General Motors dropped more than a few bombshells this past Monday as it announced it would idle four U.S. manufacturing facilities and close down the Oshawa plant in Ontario, Canada. It will leave nearly 15,000 production workers without a job, should GM successfully negotiate their closures.
But, perhaps GM has a different plan. The latest episode of Autoline Daily proposes an interesting scenario where the unallocated plants turn into a massive bargaining chip for the automaker. The United Auto Workers union and GM must hash out a new contract next year in September. Coincidentally, the Lordstown plant in Ohio, Detroit-Hamtramck plant in Michigan, and two transmission plants (one in Maryland and one in Michigan) will go offline only a few months before negotiations start.
Thus, GM could use these idled plants as its bargaining chip with the UAW to save costs and potentially allocate new product. It’s not an impossible scenario.
The automaker has raked in record profits and isn’t exactly hurting as it announces these major restructuring efforts. CEO Mary Barra has said she wants to trim and make the company leaner ahead of a future downturn. Thus, GM has the resources to retool and allocate new product to these plants, and they could be electric cars.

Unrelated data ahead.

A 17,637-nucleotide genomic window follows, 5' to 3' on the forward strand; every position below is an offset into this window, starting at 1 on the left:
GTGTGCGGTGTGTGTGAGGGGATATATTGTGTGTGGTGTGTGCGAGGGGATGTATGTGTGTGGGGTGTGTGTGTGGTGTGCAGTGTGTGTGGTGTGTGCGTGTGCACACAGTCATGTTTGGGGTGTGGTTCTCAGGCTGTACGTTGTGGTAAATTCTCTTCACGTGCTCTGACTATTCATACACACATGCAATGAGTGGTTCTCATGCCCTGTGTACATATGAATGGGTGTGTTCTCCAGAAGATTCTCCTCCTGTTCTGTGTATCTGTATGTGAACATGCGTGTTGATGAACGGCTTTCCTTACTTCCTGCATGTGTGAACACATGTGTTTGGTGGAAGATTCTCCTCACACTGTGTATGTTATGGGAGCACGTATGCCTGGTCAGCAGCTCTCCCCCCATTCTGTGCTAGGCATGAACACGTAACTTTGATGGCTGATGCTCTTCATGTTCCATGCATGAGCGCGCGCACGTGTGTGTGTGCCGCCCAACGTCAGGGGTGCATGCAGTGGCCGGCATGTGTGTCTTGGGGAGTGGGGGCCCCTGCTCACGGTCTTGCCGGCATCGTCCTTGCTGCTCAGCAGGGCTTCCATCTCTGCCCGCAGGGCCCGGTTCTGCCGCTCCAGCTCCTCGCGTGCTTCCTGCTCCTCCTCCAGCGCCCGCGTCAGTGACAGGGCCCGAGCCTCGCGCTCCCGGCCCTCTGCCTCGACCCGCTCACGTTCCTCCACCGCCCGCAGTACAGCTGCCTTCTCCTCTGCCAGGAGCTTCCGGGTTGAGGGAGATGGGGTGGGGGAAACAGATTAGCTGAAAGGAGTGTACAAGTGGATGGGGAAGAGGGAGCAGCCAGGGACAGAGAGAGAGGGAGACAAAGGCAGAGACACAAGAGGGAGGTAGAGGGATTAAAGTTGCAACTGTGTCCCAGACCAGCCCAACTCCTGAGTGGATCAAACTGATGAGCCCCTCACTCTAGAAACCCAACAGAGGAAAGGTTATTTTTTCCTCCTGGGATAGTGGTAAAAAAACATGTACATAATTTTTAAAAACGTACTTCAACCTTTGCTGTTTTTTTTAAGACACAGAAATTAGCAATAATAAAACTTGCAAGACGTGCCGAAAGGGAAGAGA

Recall, GM has 20 new electric vehicles on the way by 2023. While most of them will be for China, we expect a handful for the North American market. GM has to build these new vehicles somewhere, and the automaker could perhaps dangle these products in front of the UAW.
What would GM get in return? Potentially lower labor costs, such as expanded use of entry-level workers who will earn lower wages at its production plants.
Or, this could be a pipedream scenario. Electric cars aren’t profitable for any automaker (although GM said its forthcoming platform will churn out profitable EVs), and building electric vehicles in the U.S. likely won’t help reduce costs. The automaker also has to face the end of its EV tax credits. GM will likely reach that cap by the end of this year, or in early 2019. President Trump has also threatened to pull the subsidy in retaliation to idling the four plants.
It will be an interesting event to watch unfold as the plants shut down in mid-2019. Whether the lights go out permanently is to be determined.